- Listen to music or podcasts: Bring your favorite playlist or download engaging podcasts during your walk. The right soundtrack can make the time fly by and put you in a positive mood.
- Explore local markets: If you’re in a new place, look for markets or street vendors along your walking route. Sampling cuisine or picking up unique souvenirs can make your walk more enjoyable and memorable.
- Set goals: Challenge yourself by setting goals for your walks. Increase your daily step count gradually or aim to reach a specific landmark or viewpoint.
- Walk with a friend: Invite a traveling companion to join you on your walks. Conversations during a stroll can be more engaging than sitting in a cafe, and it’s a great way to bond.
Yoga is a holistic practice and a fantastic way to find balance amid hormonal fluctuations. It can alleviate symptoms, including bloating, cramping and breast tenderness. Here are some poses that you could try for relaxation and easing abdominal discomfort:
- Child’s pose: Start your yoga session with this soothing pose. Kneel on the floor, sit back on your heels and reach your arms forward while lowering your forehead to the ground. The child’s pose gently stretches the lower back, relieving tension and discomfort.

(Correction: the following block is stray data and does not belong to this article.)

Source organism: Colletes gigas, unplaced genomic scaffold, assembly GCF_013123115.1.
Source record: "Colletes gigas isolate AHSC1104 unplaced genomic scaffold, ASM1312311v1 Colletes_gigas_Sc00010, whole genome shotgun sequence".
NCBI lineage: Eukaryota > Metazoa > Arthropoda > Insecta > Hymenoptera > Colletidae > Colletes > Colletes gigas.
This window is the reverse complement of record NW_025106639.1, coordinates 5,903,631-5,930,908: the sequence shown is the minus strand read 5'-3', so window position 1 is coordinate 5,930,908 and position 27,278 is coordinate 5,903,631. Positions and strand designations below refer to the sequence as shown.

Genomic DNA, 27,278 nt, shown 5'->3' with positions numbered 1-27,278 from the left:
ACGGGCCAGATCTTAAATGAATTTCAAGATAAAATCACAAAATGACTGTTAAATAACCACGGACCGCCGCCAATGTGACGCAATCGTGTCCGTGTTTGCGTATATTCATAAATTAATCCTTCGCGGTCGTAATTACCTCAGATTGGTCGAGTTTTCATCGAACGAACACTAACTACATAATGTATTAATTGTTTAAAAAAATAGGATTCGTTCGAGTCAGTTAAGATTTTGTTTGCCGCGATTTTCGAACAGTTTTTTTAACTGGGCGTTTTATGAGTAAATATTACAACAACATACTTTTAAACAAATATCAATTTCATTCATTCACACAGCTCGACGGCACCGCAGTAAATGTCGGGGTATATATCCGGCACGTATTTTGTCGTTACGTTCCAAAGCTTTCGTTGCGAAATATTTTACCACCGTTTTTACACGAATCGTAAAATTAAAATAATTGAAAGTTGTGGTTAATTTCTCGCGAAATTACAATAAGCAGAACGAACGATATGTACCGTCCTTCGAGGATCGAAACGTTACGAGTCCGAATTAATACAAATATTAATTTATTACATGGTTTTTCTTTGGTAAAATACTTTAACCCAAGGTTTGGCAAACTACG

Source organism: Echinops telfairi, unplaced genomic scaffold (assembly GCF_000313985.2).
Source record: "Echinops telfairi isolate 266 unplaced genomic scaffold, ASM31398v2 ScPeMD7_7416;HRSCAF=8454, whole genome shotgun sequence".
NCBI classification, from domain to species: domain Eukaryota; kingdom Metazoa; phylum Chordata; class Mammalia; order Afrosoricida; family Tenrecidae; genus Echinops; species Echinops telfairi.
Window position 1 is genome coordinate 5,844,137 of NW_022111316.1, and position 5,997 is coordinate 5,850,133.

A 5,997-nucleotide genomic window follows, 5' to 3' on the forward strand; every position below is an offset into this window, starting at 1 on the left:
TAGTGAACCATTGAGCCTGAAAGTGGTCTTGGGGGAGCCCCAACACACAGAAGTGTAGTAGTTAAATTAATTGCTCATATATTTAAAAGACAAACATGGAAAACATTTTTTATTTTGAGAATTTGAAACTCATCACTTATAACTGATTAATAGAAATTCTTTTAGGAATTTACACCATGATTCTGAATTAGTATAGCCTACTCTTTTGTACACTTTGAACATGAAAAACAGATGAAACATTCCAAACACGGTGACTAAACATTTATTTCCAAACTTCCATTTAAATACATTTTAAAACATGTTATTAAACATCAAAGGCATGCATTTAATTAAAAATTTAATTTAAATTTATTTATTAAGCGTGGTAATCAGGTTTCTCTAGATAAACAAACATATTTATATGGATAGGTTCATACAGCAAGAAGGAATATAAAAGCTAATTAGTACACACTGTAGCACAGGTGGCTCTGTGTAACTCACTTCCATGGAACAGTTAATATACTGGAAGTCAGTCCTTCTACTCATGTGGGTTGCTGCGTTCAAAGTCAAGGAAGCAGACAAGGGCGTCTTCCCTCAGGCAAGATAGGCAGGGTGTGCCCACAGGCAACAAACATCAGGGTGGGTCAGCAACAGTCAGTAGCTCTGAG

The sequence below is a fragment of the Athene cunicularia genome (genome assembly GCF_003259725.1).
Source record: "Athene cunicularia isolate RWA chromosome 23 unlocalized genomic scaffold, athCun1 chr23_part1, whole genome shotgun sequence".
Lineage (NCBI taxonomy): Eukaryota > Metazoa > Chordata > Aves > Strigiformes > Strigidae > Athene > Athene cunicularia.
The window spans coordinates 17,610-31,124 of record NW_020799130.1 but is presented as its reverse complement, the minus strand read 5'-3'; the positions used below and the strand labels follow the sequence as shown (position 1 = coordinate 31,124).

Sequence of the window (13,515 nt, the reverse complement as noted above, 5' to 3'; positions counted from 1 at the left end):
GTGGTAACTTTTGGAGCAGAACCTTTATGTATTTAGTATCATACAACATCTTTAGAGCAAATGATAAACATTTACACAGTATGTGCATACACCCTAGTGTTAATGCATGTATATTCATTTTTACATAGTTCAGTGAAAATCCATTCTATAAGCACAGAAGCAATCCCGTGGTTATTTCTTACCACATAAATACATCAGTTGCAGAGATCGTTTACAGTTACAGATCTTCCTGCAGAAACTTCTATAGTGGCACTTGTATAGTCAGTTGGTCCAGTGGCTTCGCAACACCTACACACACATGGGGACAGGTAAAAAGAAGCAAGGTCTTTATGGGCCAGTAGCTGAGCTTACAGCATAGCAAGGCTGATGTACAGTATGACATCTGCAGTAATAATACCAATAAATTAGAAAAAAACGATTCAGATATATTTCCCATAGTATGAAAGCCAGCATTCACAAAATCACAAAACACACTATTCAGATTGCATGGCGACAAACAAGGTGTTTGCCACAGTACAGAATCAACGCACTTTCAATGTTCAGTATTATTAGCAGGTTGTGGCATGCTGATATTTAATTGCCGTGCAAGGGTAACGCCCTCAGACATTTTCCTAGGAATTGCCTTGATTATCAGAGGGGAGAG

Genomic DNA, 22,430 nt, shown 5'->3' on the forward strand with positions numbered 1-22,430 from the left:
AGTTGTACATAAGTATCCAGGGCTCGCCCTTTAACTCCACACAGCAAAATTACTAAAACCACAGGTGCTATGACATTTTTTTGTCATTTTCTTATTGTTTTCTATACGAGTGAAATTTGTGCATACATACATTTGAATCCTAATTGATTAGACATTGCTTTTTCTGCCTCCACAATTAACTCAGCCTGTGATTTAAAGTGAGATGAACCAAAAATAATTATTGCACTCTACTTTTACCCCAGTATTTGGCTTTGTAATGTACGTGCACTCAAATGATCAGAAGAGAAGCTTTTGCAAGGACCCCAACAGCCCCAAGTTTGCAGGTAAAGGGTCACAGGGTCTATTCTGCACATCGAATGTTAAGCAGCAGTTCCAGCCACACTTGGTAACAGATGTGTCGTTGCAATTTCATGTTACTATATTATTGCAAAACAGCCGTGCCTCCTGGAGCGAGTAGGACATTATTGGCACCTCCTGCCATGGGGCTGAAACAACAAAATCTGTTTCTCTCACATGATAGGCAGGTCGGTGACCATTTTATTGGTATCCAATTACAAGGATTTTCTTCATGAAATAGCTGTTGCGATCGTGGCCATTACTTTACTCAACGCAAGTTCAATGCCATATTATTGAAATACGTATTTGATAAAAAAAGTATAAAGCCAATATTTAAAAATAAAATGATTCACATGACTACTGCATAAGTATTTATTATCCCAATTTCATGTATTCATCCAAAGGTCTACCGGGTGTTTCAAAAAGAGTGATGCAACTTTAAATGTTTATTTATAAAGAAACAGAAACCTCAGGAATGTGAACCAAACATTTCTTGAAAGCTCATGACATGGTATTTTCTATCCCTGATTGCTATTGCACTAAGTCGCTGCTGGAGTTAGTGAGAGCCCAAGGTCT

- Cat-cow stretch: Get on your hands and knees, alternating between arching your back like a cat and dropping your belly like a cow. This dynamic stretch helps relieve lower back pain and menstrual discomfort.
- Downward-facing dog: This classic yoga pose reduces bloating and stretches the entire body. Push your hips up and back while extending your arms and legs, creating an inverted “V” shape.
- Bridge pose: Lie on your back, bend your knees and lift your hips off the ground. Bridge pose strengthens the lower back and pelvic muscles, easing menstrual discomfort.
5. Pelvic Floor Exercises
Strengthening your pelvic floor muscles can reduce cramping. Try Kegel exercises, which target the muscles that support your pelvic organs. Here’s how to perform them effectively:
- Locate your pelvic floor muscles: Start by identifying the right muscles. Imagine you’re trying to stop the flow of urine midstream. The muscles you use for this are your pelvic floor muscles.
- The basic Kegel exercise: Sit or lie down comfortably once you’ve located your pelvic floor muscles. Contract them for three to five seconds — imagine pulling them upward. Release and relax for the same duration and repeat this cycle 10 to 15 times for three sets per day.
- Progressive Kegel exercises: You can progress to longer contractions and more repetitions as you become more comfortable with basic Kegels. Try contracting for 10 seconds, then relaxing for 10 seconds. Gradually work your way up to 20-30 seconds per contraction and increase the number of repetitions.
Traveling With PMS
Traveling with PMS doesn’t have to be a dreaded experience. Incorporating these five exercises into your routine can make a difference in managing those symptoms. Remember to listen to your body, stay hydrated and prioritize self-care during your travels.